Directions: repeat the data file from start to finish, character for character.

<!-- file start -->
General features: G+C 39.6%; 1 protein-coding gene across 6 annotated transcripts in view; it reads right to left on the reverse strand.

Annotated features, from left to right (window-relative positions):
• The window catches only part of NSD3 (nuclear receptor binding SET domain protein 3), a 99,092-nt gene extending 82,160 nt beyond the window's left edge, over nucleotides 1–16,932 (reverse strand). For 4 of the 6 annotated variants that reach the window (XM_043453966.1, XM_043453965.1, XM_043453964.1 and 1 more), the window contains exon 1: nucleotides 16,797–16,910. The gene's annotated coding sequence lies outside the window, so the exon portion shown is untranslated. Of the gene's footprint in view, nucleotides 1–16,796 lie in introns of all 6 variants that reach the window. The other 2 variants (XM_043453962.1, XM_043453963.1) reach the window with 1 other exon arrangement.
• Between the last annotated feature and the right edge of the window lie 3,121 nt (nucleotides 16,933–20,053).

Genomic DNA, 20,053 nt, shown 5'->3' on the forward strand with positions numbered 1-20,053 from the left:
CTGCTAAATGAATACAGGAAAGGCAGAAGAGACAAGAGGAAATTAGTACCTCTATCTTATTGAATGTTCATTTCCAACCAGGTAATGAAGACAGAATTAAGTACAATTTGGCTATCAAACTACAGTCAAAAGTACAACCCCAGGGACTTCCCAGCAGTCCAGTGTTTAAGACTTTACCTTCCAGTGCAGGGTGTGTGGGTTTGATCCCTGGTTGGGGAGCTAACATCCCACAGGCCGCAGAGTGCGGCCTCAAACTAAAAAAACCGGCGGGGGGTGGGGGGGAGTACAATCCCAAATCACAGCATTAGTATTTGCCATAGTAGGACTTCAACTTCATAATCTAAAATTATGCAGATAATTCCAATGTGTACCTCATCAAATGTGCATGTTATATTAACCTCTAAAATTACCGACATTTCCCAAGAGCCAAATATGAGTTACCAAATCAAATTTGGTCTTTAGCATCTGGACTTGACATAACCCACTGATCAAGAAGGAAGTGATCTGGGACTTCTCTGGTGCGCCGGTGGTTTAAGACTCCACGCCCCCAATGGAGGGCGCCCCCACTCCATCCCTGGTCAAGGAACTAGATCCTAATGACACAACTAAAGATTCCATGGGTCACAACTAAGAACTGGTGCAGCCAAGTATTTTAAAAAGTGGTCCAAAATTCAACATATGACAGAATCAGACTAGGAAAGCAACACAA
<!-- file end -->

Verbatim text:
General features: G+C 39.6%; 1 protein-coding gene across 6 annotated transcripts in view; it reads right to left on the reverse strand.

Annotated features, from left to right (window-relative positions):
• The window catches only part of NSD3 (nuclear receptor binding SET domain protein 3), a 99,092-nt gene extending 82,160 nt beyond the window's left edge, over nucleotides 1–16,932 (reverse strand). For 4 of the 6 annotated variants that reach the window (XM_043453966.1, XM_043453965.1, XM_043453964.1 and 1 more), the window contains exon 1: nucleotides 16,797–16,910. The gene's annotated coding sequence lies outside the window, so the exon portion shown is untranslated. Of the gene's footprint in view, nucleotides 1–16,796 lie in introns of all 6 variants that reach the window. The other 2 variants (XM_043453962.1, XM_043453963.1) reach the window with 1 other exon arrangement.
• Between the last annotated feature and the right edge of the window lie 3,121 nt (nucleotides 16,933–20,053).

Genomic DNA, 20,053 nt, shown 5'->3' on the forward strand with positions numbered 1-20,053 from the left:
CTGCTAAATGAATACAGGAAAGGCAGAAGAGACAAGAGGAAATTAGTACCTCTATCTTATTGAATGTTCATTTCCAACCAGGTAATGAAGACAGAATTAAGTACAATTTGGCTATCAAACTACAGTCAAAAGTACAACCCCAGGGACTTCCCAGCAGTCCAGTGTTTAAGACTTTACCTTCCAGTGCAGGGTGTGTGGGTTTGATCCCTGGTTGGGGAGCTAACATCCCACAGGCCGCAGAGTGCGGCCTCAAACTAAAAAAACCGGCGGGGGGTGGGGGGGAGTACAATCCCAAATCACAGCATTAGTATTTGCCATAGTAGGACTTCAACTTCATAATCTAAAATTATGCAGATAATTCCAATGTGTACCTCATCAAATGTGCATGTTATATTAACCTCTAAAATTACCGACATTTCCCAAGAGCCAAATATGAGTTACCAAATCAAATTTGGTCTTTAGCATCTGGACTTGACATAACCCACTGATCAAGAAGGAAGTGATCTGGGACTTCTCTGGTGCGCCGGTGGTTTAAGACTCCACGCCCCCAATGGAGGGCGCCCCCACTCCATCCCTGGTCAAGGAACTAGATCCTAATGACACAACTAAAGATTCCATGGGTCACAACTAAGAACTGGTGCAGCCAAGTATTTTAAAAAGTGGTCCAAAATTCAACATATGACAGAATCAGACTAGGAAAGCAACACAA